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    1. The Tigerella tomatoes have been a joy to grow. Their flesh is tasty and juicy and sweet. They make excellent pasta sauce too.

      I will look up Apero – thank you for the recommendation.

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  6. Ha Ha ! yes the joys of growing veggies. Made the same mistake with tomatoes last season – I even resorted to filling work’s fridge/freezer with pasta sauce and I still have enough for another 6 months. Next season I going to bottle them instead – then I won’t need the freezer space. And just to show you us gardeners never learn I have 6 varieties already planted in the green house germinating nicely- probably close to 150 plants…. so what am I going to do with all of these ? who knows, but the challenge of getting the more difficult ones to grow is worth the anxiety attacks! The garden has looked glorious this year John – you and Dan have done a spectacular job. Its worth all the effort when the veggies taste soooo good and the flowers are so divine. xx

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    1. Oh Helen, it appears we both suffer from the same incurable habit of growing way more than is sensible but if we did that where would the fun be in that?! I LOVE growing tomatoes, especially alternative shapes, colours, sizes, etc. I want a delicious rainbow on my plate and that’s exactly what I shall grow.

      I’m already planning next year’s tomato plants…I shall try my hardest not to plant so many next year (he says!)

      The allotment has certainly done us both proud in its first year and we are both loving the produce and the blooms. I am excited for the plans we have in 2021……(did I mention MORE DAHLIAS?!?!?!) 😀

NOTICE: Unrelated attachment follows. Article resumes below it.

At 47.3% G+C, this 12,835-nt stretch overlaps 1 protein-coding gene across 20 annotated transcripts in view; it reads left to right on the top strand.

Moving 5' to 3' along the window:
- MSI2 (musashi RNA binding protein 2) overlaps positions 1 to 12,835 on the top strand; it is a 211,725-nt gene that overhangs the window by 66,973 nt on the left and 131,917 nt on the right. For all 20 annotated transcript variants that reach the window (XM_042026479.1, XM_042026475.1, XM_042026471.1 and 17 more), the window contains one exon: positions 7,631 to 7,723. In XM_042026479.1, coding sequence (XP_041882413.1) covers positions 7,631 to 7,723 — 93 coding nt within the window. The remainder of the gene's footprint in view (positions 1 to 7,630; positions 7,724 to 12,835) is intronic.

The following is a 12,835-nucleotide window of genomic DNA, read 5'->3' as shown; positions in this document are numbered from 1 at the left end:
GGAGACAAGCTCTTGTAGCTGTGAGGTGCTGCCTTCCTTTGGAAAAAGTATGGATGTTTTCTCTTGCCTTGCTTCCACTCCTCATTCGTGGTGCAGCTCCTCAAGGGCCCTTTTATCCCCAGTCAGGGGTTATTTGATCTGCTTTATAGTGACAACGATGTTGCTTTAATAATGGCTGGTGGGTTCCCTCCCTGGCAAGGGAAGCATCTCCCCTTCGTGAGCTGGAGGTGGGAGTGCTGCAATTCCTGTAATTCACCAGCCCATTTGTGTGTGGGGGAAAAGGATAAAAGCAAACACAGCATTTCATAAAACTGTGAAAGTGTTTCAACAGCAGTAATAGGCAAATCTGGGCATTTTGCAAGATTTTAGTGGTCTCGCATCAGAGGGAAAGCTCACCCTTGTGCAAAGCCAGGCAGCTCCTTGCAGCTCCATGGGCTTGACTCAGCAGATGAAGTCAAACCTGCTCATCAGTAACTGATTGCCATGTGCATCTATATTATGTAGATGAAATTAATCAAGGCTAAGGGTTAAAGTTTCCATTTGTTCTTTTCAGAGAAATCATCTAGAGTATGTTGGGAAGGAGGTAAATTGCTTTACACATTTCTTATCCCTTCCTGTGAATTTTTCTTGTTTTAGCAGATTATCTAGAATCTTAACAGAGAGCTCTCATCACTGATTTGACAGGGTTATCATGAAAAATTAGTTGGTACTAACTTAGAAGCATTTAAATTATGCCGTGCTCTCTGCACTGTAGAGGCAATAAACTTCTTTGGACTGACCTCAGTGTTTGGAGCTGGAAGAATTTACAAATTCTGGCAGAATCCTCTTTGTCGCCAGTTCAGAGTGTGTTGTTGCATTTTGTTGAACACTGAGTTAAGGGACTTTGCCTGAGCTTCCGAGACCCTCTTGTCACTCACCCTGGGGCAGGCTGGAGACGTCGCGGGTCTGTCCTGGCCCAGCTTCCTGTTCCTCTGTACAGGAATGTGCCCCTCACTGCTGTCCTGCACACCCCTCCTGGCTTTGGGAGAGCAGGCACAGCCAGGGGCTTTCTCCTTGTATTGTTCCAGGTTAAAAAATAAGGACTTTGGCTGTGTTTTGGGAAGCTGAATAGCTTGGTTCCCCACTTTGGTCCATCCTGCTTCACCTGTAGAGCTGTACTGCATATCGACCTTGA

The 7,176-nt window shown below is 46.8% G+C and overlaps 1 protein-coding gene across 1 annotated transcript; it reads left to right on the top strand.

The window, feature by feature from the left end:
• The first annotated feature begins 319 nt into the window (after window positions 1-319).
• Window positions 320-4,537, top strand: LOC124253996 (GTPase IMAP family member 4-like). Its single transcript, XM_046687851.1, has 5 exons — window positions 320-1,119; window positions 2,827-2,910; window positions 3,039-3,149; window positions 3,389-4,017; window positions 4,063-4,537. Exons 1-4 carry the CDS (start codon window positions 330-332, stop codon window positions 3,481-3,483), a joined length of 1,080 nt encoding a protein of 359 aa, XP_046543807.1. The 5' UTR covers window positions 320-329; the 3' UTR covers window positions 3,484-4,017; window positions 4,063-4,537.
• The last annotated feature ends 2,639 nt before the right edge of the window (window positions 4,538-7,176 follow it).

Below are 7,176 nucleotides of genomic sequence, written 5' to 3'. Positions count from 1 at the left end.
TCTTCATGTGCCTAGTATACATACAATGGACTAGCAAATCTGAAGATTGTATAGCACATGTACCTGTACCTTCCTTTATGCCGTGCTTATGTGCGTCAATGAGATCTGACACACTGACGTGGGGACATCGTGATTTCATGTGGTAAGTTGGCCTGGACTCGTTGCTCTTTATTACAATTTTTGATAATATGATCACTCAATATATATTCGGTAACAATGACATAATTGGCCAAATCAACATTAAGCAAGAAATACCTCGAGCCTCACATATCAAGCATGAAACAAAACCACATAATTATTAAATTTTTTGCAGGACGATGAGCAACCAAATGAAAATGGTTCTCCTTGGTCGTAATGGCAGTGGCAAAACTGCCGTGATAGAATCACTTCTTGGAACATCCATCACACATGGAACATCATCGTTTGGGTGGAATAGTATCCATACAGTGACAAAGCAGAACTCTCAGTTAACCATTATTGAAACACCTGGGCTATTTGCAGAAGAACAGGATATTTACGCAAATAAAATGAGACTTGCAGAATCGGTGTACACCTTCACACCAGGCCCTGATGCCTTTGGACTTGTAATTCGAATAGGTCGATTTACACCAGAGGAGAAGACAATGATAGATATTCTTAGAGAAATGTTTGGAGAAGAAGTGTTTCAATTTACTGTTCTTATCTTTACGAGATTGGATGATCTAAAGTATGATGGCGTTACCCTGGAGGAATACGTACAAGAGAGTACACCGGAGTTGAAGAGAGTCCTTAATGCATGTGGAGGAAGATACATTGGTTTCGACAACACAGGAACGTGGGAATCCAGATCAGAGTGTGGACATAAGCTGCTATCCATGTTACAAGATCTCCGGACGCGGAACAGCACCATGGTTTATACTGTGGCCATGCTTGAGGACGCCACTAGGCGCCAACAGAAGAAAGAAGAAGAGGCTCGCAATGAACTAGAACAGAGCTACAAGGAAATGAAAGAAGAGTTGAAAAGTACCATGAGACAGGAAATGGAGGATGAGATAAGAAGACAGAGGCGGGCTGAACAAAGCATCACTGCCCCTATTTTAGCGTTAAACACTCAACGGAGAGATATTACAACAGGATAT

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  7. Too bad your sweet corn didn’t turn out good. With all that wind I can imagine. You will have to find a variety that tastes good and will withstand the winds. Glass corn is so pretty to use in fall decorations. As to your spicy beets…I have no idea. Chalk them up to a lesson learned. Potatoes look good. I probably eat way too many of those. I love the squash season. So many different ways to liven up a meal with them. I will be most interested in your hybridization experiment. Speaking of names, I have been watching Le Tour de France and several of the names of riders have caught my ear. I have thought they would make good names for dogs I will probably never have. ha… I am enjoying your gardening year. Cheers

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  8. To be honest Lisa, I’m not too disappointed with the corn, it is what it is and although they didn’t produce good cobs they look good and that’s almost half the battle. However, next year’s corn will be modern, yellow, sweet varieties that we can rely on (apart from the glass gem!).

    Fresh potatoes taste so good don’t they?! I really like our Anya potatoes and I hope the others taste just as good. We need to up our intake as the slugs will get them if we don’t hurry and lift them for storage.

    The dahlia breeding book is very interesting and it has got me day dreaming of all sorts of combinations. Only yesterday I was discussing with Dan which parents I should pick for my first attempt…..

    Thank you for stopping by 😀

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  9. The photo of the Beau with the squash was hilarious. I’m still smiling. And I can totally relate to your heirloom corn issues. My glass gem became weaker and weaker and I have little hope for the awful looking little ears whose insides look nothing like gems. As they say, there’s always next year and next year I won’t waste space on glass gem corn.